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Redevelopment plans force Vienna nonprofit to find new food pantry site

(Updated at 10:35 a.m.) An all-volunteer nonprofit that has served the Vienna area for more than 50 years needs a new home for its food and clothing pantry.

The Committee for Helping Others (CHO) learned last year that its current storage space at 133 Park Street NE will no longer be available after this fall, because the Vienna Courts condominium complex where it’s located is preparing for a redevelopment, according to publicity chair Anne Moran.

Operating since 1969, CHO has leased the site for free from the Vienna Presbyterian Church for the past 10 years, but the current lease will end in October. While a six-month extension is possible, depending on the pace of the redevelopment, a relocation will still eventually be necessary.

“Through circumstances out of VPC’s control, the complex where the space is located is going to be redeveloped, and CHO will need to move before the end of October 2022,” Moran wrote in an email. “CHO is hoping to find another organization that would be willing to host our food and clothes pantry.”

At the moment, the Vienna Courts redevelopment appears to still be in its early stages.

Developer Steve Bukont of BFR Construction presented a proposal to the Vienna Town Council on Sept. 27 that would replace the four existing office buildings at 127-133 Park Street with 15 one-floor, multifamily residences “to provide an alternative housing option” near the town’s commercial corridor.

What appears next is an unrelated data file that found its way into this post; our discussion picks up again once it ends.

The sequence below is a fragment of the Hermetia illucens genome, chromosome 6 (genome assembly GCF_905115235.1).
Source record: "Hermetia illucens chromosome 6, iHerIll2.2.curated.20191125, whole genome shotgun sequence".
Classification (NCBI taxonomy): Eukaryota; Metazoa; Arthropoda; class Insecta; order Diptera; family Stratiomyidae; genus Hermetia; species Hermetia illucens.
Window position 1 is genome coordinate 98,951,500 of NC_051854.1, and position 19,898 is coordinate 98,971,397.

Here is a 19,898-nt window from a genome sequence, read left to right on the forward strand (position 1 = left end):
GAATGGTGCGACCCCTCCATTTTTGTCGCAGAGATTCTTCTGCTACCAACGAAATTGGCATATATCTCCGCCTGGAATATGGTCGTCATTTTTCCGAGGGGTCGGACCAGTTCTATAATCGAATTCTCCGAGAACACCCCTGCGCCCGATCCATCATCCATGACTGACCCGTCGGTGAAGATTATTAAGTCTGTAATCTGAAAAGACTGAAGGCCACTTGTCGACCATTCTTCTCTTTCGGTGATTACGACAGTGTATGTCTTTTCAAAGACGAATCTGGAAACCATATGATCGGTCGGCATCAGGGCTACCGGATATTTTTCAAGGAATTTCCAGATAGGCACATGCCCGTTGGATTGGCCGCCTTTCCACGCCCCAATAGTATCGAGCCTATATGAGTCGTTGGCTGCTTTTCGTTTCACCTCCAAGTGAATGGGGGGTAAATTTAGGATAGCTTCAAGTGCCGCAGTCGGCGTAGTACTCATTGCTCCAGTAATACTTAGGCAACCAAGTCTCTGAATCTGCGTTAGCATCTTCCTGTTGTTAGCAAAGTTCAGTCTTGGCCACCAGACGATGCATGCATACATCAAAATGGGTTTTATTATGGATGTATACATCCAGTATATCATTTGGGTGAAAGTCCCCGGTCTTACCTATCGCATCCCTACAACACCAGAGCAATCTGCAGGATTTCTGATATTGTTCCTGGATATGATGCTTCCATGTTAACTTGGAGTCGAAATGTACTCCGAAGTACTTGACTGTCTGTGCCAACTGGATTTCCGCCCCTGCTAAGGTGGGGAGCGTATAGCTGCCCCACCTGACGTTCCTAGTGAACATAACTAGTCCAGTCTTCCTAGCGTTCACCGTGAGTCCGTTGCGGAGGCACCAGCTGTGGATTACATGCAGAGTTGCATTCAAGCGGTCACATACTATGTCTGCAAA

The Vienna Planning Commission discussed the project at a work session in October, but the town’s development activity map indicates that it hasn’t proceeded to the required public hearing stage of the rezoning process.

Bukont says existing leases in the office complex will be honored, and tenants are being given “ample time to prepare.”

“We extended our assistance on relocation options and continue to have talks with realtors, government officials and local charities,” Bukont said by email. “We eagerly join the greater community to find a long term solution to retain these organizations locally.”

According to Moran, CHO is seeking an approximately 950-square-foot space that’s available for free or below market rate and can accommodate both a food pantry and a clothing closet.

In addition to storing donated goods, CHO uses its pantry as a distribution center where volunteers sort food and other items that approximately 40 families pick up every month. The nonprofit serves 600 to 800 families, or 2,500 to 3,500 people, in Vienna, Oakton, Dunn Loring and Merrifield annually.

“There’s a lot of people in the community — more and more over the past two or three years — that just don’t have enough money to make ends meet,” Moran said. “…The ability to get some additional food, to have diapers, you just offset those expenses. [It] can make whatever money they’re making go a lot further and help them pay rent and other things.”

Moran says demand has remained fairly steady during the pandemic, in part because other individuals and community groups stepped up to assist those in need with food drives and other charitable efforts.

While another site in Vienna would be ideal, CHO is open to considering any options that are centrally located in its service area and accessible by public transportation. Moran advises anyone with a possible location or suggestions to contact CHO at facility@cho-va.com.

“We haven’t even considered that,” she said when asked what would happen if a viable space isn’t found by October. “We are assuming we’re going to find some solution.”

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